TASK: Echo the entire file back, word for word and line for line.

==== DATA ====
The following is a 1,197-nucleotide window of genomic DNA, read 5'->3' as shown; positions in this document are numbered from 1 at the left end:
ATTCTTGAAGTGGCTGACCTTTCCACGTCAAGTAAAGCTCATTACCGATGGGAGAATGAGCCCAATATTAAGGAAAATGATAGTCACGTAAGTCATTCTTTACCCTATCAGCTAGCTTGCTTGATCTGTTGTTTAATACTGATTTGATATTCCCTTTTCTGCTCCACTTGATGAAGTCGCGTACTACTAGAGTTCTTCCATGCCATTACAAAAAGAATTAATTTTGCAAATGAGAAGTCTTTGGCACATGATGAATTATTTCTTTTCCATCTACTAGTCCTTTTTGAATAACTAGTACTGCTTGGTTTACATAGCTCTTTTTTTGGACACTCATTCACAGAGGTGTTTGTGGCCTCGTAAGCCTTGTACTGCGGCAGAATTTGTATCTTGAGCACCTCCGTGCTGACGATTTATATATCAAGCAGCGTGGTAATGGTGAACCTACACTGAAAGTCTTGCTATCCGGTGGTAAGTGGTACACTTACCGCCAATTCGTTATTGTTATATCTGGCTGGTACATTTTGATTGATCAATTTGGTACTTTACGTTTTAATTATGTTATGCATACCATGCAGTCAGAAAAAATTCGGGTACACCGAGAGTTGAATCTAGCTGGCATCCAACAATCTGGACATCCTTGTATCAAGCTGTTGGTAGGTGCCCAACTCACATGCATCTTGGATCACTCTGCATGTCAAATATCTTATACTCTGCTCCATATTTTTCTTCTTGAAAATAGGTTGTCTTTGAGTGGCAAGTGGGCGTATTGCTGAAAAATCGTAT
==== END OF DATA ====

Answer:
The following is a 1,197-nucleotide window of genomic DNA, read 5'->3' as shown; positions in this document are numbered from 1 at the left end:
ATTCTTGAAGTGGCTGACCTTTCCACGTCAAGTAAAGCTCATTACCGATGGGAGAATGAGCCCAATATTAAGGAAAATGATAGTCACGTAAGTCATTCTTTACCCTATCAGCTAGCTTGCTTGATCTGTTGTTTAATACTGATTTGATATTCCCTTTTCTGCTCCACTTGATGAAGTCGCGTACTACTAGAGTTCTTCCATGCCATTACAAAAAGAATTAATTTTGCAAATGAGAAGTCTTTGGCACATGATGAATTATTTCTTTTCCATCTACTAGTCCTTTTTGAATAACTAGTACTGCTTGGTTTACATAGCTCTTTTTTTGGACACTCATTCACAGAGGTGTTTGTGGCCTCGTAAGCCTTGTACTGCGGCAGAATTTGTATCTTGAGCACCTCCGTGCTGACGATTTATATATCAAGCAGCGTGGTAATGGTGAACCTACACTGAAAGTCTTGCTATCCGGTGGTAAGTGGTACACTTACCGCCAATTCGTTATTGTTATATCTGGCTGGTACATTTTGATTGATCAATTTGGTACTTTACGTTTTAATTATGTTATGCATACCATGCAGTCAGAAAAAATTCGGGTACACCGAGAGTTGAATCTAGCTGGCATCCAACAATCTGGACATCCTTGTATCAAGCTGTTGGTAGGTGCCCAACTCACATGCATCTTGGATCACTCTGCATGTCAAATATCTTATACTCTGCTCCATATTTTTCTTCTTGAAAATAGGTTGTCTTTGAGTGGCAAGTGGGCGTATTGCTGAAAAATCGTAT